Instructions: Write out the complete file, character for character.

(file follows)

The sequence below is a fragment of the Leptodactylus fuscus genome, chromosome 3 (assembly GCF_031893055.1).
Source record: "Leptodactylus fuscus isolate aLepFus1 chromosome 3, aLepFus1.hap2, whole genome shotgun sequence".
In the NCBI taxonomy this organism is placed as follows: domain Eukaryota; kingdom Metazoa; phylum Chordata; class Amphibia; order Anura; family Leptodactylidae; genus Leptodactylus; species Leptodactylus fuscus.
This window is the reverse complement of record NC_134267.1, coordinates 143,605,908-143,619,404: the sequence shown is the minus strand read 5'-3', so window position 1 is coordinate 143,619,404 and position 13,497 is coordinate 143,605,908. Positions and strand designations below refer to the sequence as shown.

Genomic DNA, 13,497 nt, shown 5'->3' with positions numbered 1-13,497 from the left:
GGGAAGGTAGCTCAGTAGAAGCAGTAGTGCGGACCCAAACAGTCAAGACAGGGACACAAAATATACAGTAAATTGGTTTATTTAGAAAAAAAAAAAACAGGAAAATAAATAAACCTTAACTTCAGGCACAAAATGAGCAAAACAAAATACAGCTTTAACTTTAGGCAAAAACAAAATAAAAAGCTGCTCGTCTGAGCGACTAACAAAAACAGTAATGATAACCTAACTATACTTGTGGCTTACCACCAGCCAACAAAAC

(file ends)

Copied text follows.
The sequence below is a fragment of the Leptodactylus fuscus genome, chromosome 3 (assembly GCF_031893055.1).
Source record: "Leptodactylus fuscus isolate aLepFus1 chromosome 3, aLepFus1.hap2, whole genome shotgun sequence".
In the NCBI taxonomy this organism is placed as follows: domain Eukaryota; kingdom Metazoa; phylum Chordata; class Amphibia; order Anura; family Leptodactylidae; genus Leptodactylus; species Leptodactylus fuscus.
This window is the reverse complement of record NC_134267.1, coordinates 143,605,908-143,619,404: the sequence shown is the minus strand read 5'-3', so window position 1 is coordinate 143,619,404 and position 13,497 is coordinate 143,605,908. Positions and strand designations below refer to the sequence as shown.

Genomic DNA, 13,497 nt, shown 5'->3' with positions numbered 1-13,497 from the left:
GGGAAGGTAGCTCAGTAGAAGCAGTAGTGCGGACCCAAACAGTCAAGACAGGGACACAAAATATACAGTAAATTGGTTTATTTAGAAAAAAAAAAAACAGGAAAATAAATAAACCTTAACTTCAGGCACAAAATGAGCAAAACAAAATACAGCTTTAACTTTAGGCAAAAACAAAATAAAAAGCTGCTCGTCTGAGCGACTAACAAAAACAGTAATGATAACCTAACTATACTTGTGGCTTACCACCAGCCAACAAAAC